Walnut Storage & Handling
The Health Benefits of Walnuts
Today’s health-conscious consumers look for foods that are nutritious and versatile. Numerous research studies have shown that the polyunsaturated fats in walnuts help lower cholesterol and reduce the risk of heart disease. Walnuts also are an important source of fiber, as well as essential minerals and vitamins – especially the antioxidant vitamin E. Plus, walnuts contain amino acids, the building blocks of protein, which are necessary for normal growth and development. According to the California Walnut Board, Walnuts:
- Are Heart Helping: Walnuts help maintain healthy cholesterol levels and decrease blood pressure, two of the major risk factors for heart disease.
- Help You Feel Satisfied: An ounce of walnuts offers 4 grams of protein and 2 grams of fiber. Most Americans don’t get enough dietary fiber, which promotes healthy bowel function and helps you feel full–a key component in maintaining a healthy weight.
- Contain Good Fats: A growing body of scientific evidence is beginning to uncover a variety of benefits that ALA/omega-3s may provide to our bodies. While most nuts contain monounsaturated fats, only walnuts are comprised primarily of polyunsaturated fat (13 grams out of 18 grams total fat).
Find out more, including other sources of helpful information at walnuts.org.
Storage and Handling: Walnuts
Refrigerated storage of walnuts is critical to prevent the development of rancidity and/or infestations of insects. The ideal storage conditions are below 35° F and 70% relative humidity. Long-term storage should be near 0° F in order to maximize freshness and shelf life.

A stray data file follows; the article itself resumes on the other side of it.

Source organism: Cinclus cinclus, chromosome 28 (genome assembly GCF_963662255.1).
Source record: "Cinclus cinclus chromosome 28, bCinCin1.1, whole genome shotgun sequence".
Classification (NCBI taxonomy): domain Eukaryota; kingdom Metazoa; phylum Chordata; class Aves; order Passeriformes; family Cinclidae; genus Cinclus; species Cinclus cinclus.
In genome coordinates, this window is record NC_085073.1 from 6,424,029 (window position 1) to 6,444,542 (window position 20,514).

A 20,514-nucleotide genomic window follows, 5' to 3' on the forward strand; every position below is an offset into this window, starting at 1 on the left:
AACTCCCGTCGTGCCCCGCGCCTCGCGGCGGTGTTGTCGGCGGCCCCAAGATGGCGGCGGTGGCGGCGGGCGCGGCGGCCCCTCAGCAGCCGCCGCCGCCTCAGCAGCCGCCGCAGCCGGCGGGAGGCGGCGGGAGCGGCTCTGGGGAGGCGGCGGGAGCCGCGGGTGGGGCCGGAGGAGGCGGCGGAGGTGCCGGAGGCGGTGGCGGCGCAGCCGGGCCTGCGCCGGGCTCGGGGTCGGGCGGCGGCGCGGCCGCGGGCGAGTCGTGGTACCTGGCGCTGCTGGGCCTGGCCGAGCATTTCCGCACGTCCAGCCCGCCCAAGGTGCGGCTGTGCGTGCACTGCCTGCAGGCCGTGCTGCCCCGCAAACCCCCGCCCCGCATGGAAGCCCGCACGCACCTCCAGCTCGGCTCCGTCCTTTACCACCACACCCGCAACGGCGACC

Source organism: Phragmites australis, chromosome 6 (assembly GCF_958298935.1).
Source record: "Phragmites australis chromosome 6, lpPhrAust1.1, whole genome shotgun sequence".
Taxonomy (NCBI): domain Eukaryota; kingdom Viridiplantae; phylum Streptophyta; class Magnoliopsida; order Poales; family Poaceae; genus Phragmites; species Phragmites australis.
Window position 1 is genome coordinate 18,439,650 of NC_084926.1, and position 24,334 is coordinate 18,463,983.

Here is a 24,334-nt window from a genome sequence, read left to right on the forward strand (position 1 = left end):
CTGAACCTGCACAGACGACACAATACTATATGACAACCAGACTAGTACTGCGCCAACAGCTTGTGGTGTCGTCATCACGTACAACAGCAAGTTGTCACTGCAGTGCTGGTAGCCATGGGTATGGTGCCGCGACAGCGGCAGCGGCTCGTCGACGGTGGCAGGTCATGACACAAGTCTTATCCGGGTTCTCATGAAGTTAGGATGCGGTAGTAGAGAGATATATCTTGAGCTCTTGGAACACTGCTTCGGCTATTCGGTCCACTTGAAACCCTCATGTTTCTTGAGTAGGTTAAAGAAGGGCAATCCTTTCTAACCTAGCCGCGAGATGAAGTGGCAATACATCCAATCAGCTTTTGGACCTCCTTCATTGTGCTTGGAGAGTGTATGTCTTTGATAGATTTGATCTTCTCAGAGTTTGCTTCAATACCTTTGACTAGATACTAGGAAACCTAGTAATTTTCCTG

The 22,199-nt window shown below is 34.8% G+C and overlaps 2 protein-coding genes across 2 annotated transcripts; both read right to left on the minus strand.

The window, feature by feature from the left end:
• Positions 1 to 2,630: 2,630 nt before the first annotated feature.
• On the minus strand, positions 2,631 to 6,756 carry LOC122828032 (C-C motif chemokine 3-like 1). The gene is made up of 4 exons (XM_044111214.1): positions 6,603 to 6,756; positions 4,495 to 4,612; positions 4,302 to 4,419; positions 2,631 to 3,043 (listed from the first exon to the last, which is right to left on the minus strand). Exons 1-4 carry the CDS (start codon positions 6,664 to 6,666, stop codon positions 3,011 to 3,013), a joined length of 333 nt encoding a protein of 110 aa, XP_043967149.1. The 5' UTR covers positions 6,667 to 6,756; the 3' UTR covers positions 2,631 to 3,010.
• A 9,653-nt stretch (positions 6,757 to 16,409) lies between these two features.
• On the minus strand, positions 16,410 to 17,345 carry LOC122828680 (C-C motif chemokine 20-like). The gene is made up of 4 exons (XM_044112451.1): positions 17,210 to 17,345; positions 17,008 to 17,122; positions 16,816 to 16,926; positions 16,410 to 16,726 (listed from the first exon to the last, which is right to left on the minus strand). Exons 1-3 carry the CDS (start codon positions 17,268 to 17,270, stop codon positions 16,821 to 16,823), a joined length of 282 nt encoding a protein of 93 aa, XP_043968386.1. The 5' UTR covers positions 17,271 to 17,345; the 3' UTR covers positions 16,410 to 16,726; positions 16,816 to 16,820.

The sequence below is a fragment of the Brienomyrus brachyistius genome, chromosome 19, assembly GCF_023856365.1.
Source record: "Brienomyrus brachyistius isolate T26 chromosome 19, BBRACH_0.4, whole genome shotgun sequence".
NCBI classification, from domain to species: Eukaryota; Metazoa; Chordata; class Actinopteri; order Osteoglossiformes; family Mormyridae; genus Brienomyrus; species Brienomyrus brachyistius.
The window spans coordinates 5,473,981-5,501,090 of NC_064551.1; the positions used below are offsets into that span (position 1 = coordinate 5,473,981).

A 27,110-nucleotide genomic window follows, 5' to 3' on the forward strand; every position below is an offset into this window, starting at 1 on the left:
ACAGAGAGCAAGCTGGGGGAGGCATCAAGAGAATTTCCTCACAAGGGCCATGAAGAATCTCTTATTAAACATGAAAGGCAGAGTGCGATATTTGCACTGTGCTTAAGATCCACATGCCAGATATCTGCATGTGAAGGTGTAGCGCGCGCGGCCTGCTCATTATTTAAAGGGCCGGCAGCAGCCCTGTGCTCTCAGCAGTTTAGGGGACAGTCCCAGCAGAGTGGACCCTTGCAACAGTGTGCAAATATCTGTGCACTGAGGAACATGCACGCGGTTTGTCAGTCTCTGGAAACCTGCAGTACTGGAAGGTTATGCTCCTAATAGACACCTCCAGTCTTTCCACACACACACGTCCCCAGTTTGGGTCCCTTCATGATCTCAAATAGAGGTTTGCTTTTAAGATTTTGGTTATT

|Refrigerator or Freezer||Shelled||In-Shell|
|Unopened Package||24 months||24 months|
|Opened Package||12 months||18 months|
- Frozen walnuts should be tempered by gradually raising the temperature in a humidity and temperature controlled environment in order to minimize condensation and the resulting risk of mold.
- High-velocity air movement around the walnuts speeds up the tempering process and helps minimize the possibility of condensation problems.
Walnuts readily absorb moisture, gases or odors from the atmosphere, which may change the flavor, color, texture or stability. These may be odors of the building, volatile gases, or respiration products from stored commodities. For this reason, walnuts should be stored in separate rooms, away from other products that may be the source of odors or flavors.
Traces of ammonia, not detectable by order, in the storage room will blacken the seed coat of walnuts within a few weeks and of unshelled walnuts within two months. While the walnuts are permanently damaged in color, there is no noticeable difference in the flavor or taste. Blackening increases with the ammonia concentration, temperature, time and amount of exposure. To prevent ammonia damage, walnuts should always be stored in facilities that utilize a refrigerant other than ammonia.
Insects are a major problem in walnuts and nut products stored at temperatures above 45° F, especially if they are shelled. The most common insects that infest nuts are Confused Flour Beetle, Indian Meal Moth, and Saw-Toothed Grain Beetle. These insects all eventually infest tree nut meats that are out of storage for more than two weeks during the warm weather months, unless they are sealed in an airtight container.